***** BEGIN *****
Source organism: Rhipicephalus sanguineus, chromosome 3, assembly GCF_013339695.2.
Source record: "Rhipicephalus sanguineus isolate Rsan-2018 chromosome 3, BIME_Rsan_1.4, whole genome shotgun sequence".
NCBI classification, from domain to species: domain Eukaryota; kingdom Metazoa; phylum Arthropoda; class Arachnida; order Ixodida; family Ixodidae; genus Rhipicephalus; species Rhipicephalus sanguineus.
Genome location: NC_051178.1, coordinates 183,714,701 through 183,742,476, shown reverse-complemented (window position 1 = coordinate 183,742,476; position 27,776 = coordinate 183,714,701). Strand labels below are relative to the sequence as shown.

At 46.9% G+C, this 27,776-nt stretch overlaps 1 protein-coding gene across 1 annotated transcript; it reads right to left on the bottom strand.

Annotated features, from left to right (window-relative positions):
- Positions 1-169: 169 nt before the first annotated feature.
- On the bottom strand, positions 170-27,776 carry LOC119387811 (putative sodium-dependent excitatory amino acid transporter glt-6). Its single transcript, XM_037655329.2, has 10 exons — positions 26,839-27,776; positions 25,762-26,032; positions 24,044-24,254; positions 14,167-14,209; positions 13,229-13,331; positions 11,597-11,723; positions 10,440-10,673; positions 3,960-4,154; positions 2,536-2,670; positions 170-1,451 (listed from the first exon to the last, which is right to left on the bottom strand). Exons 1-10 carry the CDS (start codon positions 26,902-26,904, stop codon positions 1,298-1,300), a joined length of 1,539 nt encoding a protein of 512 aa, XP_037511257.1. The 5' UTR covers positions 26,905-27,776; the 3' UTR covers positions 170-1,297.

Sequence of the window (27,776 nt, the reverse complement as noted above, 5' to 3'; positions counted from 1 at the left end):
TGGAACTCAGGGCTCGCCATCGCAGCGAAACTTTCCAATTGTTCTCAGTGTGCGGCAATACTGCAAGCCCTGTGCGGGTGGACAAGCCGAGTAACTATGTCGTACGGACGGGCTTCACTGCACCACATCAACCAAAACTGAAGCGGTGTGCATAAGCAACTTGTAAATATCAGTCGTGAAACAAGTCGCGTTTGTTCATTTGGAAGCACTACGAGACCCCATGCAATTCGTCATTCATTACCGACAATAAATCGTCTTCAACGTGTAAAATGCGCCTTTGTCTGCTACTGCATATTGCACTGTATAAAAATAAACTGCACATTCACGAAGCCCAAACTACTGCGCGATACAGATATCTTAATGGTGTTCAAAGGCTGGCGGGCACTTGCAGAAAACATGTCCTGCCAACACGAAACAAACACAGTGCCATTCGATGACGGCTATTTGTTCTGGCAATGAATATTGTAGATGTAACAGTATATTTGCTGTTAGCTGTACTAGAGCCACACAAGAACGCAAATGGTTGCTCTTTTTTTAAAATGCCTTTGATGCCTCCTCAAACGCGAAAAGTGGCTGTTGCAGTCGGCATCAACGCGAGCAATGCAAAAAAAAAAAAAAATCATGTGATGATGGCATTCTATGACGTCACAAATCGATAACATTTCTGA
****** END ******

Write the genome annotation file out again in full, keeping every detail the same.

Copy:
Source organism: Rhipicephalus sanguineus, chromosome 3, assembly GCF_013339695.2.
Source record: "Rhipicephalus sanguineus isolate Rsan-2018 chromosome 3, BIME_Rsan_1.4, whole genome shotgun sequence".
NCBI classification, from domain to species: domain Eukaryota; kingdom Metazoa; phylum Arthropoda; class Arachnida; order Ixodida; family Ixodidae; genus Rhipicephalus; species Rhipicephalus sanguineus.
Genome location: NC_051178.1, coordinates 183,714,701 through 183,742,476, shown reverse-complemented (window position 1 = coordinate 183,742,476; position 27,776 = coordinate 183,714,701). Strand labels below are relative to the sequence as shown.

At 46.9% G+C, this 27,776-nt stretch overlaps 1 protein-coding gene across 1 annotated transcript; it reads right to left on the bottom strand.

Annotated features, from left to right (window-relative positions):
- Positions 1-169: 169 nt before the first annotated feature.
- On the bottom strand, positions 170-27,776 carry LOC119387811 (putative sodium-dependent excitatory amino acid transporter glt-6). Its single transcript, XM_037655329.2, has 10 exons — positions 26,839-27,776; positions 25,762-26,032; positions 24,044-24,254; positions 14,167-14,209; positions 13,229-13,331; positions 11,597-11,723; positions 10,440-10,673; positions 3,960-4,154; positions 2,536-2,670; positions 170-1,451 (listed from the first exon to the last, which is right to left on the bottom strand). Exons 1-10 carry the CDS (start codon positions 26,902-26,904, stop codon positions 1,298-1,300), a joined length of 1,539 nt encoding a protein of 512 aa, XP_037511257.1. The 5' UTR covers positions 26,905-27,776; the 3' UTR covers positions 170-1,297.

Sequence of the window (27,776 nt, the reverse complement as noted above, 5' to 3'; positions counted from 1 at the left end):
TGGAACTCAGGGCTCGCCATCGCAGCGAAACTTTCCAATTGTTCTCAGTGTGCGGCAATACTGCAAGCCCTGTGCGGGTGGACAAGCCGAGTAACTATGTCGTACGGACGGGCTTCACTGCACCACATCAACCAAAACTGAAGCGGTGTGCATAAGCAACTTGTAAATATCAGTCGTGAAACAAGTCGCGTTTGTTCATTTGGAAGCACTACGAGACCCCATGCAATTCGTCATTCATTACCGACAATAAATCGTCTTCAACGTGTAAAATGCGCCTTTGTCTGCTACTGCATATTGCACTGTATAAAAATAAACTGCACATTCACGAAGCCCAAACTACTGCGCGATACAGATATCTTAATGGTGTTCAAAGGCTGGCGGGCACTTGCAGAAAACATGTCCTGCCAACACGAAACAAACACAGTGCCATTCGATGACGGCTATTTGTTCTGGCAATGAATATTGTAGATGTAACAGTATATTTGCTGTTAGCTGTACTAGAGCCACACAAGAACGCAAATGGTTGCTCTTTTTTTAAAATGCCTTTGATGCCTCCTCAAACGCGAAAAGTGGCTGTTGCAGTCGGCATCAACGCGAGCAATGCAAAAAAAAAAAAAAATCATGTGATGATGGCATTCTATGACGTCACAAATCGATAACATTTCTGA